Algoritmes are being used on a large scale to define and predict the behavior of citizens. Based on these predictions, decisions are taken that may have far and irreversible consequences. Sara Green Brodersen, CEO and co-founder of Deemly, elaborates on how digital reputation can be used as a tool to build and gain trust in the algoritmic society.
As the CEO and Co-Founder of deemly – a startup that allows users to leverage their online reputation across sharing economy platforms – I have a vested interest in understanding the function of reputation in modern society. In sharing economy vernacular “reputation” generally refers to an individual’s trustworthiness in a peer-to-peer marketplace. In the past decade, the power to leverage reputation has shifted from brands to individuals as new technologies enable sharing platform users to replace brand-name products and services. The importance of individual reputation isn’t a new concept, in fact, it’s the oldest model for a functioning economy.
“The power to leverage reputation has shifted from brands to individuals”
For thousands of years prior to the Industrial Revolution, people lived in small towns and villages for their entire lives due to technological, infrastructure, and economic limitations. A person’s livelihood depended on their ability to manage a successful business or maintain employment. People relied on other members of their community as sources of business and employment, and thus their own standing in the community was a key factor in determining their financial and professional success.
What challenges exist for reputation today?
An individual’s reputation directly correlates with their ability to participate in a given peer-to-peer marketplace, and so platforms must create fair rating systems that weed out false or inflated reviews. Innocent miscommunications can lead to a bad transaction and terrible review for an otherwise trustworthy person, which means platforms need to take care that a single review does not irreparably damage a person’s reputation. However, platforms must also consider user safety their top priority, which means bad reviews have to be appropriately factored into a person’s reputation. This is a difficult line to walk, and sharing economy thought leaders and reputation entrepreneurs like myself are constantly debating these questions to find the best solutions.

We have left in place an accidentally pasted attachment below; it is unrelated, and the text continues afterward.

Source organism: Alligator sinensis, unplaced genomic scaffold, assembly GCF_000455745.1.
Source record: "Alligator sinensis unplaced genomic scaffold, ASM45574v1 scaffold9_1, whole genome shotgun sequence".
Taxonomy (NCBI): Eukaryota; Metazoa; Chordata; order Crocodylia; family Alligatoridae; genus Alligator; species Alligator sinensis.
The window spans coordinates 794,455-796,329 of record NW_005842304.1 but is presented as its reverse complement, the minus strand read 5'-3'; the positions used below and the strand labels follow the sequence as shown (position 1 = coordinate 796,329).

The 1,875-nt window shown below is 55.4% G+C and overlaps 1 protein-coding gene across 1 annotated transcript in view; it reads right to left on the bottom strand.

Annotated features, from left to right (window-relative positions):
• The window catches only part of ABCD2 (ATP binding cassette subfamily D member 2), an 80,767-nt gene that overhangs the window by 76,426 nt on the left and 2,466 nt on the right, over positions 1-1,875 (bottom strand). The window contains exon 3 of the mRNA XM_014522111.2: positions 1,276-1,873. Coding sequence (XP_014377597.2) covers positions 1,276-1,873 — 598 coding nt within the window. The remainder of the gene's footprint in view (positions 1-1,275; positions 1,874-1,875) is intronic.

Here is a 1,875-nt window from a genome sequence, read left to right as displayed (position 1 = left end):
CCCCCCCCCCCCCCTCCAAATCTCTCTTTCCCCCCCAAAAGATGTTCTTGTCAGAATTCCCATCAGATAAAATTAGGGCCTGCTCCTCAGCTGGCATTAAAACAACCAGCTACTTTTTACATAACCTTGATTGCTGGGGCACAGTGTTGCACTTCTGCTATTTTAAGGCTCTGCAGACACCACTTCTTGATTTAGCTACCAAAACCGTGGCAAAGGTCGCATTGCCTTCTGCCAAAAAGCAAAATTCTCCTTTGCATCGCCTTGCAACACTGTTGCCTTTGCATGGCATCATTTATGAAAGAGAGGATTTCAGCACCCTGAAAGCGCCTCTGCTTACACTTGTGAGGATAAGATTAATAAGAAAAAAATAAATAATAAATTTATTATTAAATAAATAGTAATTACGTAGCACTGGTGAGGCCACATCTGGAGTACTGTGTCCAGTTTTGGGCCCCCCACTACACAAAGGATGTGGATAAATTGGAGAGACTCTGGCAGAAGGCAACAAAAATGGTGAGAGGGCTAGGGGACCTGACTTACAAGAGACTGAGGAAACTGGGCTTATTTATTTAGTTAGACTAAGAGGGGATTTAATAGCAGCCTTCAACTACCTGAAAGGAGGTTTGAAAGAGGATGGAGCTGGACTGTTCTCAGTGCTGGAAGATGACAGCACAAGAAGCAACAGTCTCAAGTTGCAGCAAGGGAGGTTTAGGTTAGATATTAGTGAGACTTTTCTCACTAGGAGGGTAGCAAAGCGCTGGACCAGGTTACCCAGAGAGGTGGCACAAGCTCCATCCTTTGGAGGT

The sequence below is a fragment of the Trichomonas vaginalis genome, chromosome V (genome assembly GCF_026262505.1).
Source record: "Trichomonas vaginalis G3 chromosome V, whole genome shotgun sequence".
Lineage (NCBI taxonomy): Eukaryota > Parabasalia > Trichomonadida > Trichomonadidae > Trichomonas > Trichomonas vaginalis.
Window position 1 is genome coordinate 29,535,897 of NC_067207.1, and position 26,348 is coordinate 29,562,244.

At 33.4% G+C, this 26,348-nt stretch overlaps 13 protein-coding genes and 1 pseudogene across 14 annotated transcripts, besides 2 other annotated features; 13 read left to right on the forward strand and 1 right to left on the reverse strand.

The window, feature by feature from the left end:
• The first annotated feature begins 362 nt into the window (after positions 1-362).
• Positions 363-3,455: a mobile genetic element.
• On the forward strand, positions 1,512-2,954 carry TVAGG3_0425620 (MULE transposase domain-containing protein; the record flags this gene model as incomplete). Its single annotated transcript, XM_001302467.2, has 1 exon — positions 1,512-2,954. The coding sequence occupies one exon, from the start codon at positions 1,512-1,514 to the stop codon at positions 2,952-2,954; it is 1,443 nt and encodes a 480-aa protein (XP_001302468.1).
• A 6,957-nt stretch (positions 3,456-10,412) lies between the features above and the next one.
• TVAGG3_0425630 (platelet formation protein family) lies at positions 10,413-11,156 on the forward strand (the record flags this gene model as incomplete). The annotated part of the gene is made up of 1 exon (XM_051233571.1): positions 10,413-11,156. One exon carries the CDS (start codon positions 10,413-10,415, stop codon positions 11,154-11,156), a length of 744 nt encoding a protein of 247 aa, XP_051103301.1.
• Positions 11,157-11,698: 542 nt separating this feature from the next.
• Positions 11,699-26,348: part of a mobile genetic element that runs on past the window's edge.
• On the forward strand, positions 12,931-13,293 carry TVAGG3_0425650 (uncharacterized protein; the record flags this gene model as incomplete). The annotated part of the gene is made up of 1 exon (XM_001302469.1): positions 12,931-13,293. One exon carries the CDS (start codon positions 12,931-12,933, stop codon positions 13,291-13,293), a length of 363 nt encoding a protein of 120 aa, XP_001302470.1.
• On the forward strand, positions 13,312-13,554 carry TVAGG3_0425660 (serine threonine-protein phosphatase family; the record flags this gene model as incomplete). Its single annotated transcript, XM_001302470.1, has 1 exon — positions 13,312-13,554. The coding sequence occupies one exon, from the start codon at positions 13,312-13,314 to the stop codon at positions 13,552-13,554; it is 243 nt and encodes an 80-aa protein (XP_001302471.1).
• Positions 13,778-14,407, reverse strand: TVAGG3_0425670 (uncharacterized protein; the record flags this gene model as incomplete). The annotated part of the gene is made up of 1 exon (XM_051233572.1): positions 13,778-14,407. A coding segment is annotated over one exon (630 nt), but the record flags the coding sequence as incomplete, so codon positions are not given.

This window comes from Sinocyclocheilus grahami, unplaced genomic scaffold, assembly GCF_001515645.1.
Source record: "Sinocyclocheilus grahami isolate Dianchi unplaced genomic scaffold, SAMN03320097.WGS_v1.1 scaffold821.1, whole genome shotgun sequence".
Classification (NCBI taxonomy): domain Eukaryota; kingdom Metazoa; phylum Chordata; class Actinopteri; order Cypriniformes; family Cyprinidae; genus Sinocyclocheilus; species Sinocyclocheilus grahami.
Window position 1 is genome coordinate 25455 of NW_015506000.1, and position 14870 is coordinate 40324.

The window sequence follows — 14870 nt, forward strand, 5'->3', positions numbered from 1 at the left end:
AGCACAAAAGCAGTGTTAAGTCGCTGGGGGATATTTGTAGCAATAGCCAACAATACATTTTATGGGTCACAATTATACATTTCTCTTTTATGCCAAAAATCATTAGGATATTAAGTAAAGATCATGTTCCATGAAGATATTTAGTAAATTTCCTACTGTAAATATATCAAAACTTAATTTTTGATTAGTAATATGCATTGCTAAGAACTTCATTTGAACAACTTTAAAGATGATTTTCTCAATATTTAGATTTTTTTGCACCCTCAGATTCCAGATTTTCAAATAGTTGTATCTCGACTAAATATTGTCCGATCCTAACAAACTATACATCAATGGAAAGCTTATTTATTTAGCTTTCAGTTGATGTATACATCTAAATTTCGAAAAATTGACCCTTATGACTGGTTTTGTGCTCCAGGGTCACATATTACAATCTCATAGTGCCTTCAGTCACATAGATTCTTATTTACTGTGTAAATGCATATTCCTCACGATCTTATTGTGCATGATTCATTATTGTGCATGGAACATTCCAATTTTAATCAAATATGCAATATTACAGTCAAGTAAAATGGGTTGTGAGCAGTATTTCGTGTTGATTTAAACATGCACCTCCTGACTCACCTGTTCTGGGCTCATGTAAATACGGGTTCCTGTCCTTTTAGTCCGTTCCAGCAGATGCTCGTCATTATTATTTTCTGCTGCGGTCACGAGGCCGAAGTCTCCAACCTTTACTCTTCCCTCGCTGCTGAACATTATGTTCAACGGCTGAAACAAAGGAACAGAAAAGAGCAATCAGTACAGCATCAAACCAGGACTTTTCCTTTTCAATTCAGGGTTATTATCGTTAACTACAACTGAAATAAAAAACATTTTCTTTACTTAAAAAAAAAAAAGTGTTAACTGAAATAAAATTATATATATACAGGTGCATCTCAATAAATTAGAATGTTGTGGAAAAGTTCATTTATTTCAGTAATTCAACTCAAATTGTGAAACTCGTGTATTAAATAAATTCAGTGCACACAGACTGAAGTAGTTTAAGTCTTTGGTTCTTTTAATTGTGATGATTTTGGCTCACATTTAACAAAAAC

“Platforms must also consider user safety their top priority”
Another huge issue is reputation fragmentation, referring to a problem that results from the self-contained nature of ratings and reviews on a given sharing platform. Since a person’s ratings are contained within a single platform, new users struggle to compete with more established users who already have plenty of reviews. Similarly, new platforms struggle to grow their user base as potential users might not want to engage in transactions with strangers who have no viewable reviews.
A possible solution
I believe the continued growth of the sharing economy hinges on the ability to overcome reputation barriers between platforms. There are actually a few ways this can happen. Blockchain-based, peer-to-peer marketplaces might replace single-purpose sharing platforms. This would enable users to engage in any desired transaction in a single, secure setting.
Another likely solution would be the proliferation of cross-platform, reputation services that allow users to leverage their reputation from one platform to another. Widespread use of such services would give new platforms and new users a fighting chance for success.
No matter how the sharing economy develops in coming years, individual reputation will remain a key component to the success of any peer-to-peer marketplace.
- Sara Green Brodensen is our guest during the live talkshow Stadsleven ‘Discrimineren met data’ on Wednesday 31 of May, 20:00 – 22:00 in the Balie in Amsterdam. You can buy your ticket here.
- Read more blogs in our dossier ‘Discrimineren met data”. Perhaps you are also interested in Big Data: wat weet de stad van mij?. How our interaction with each other is changing due to digital technology you can read in De digitale ander.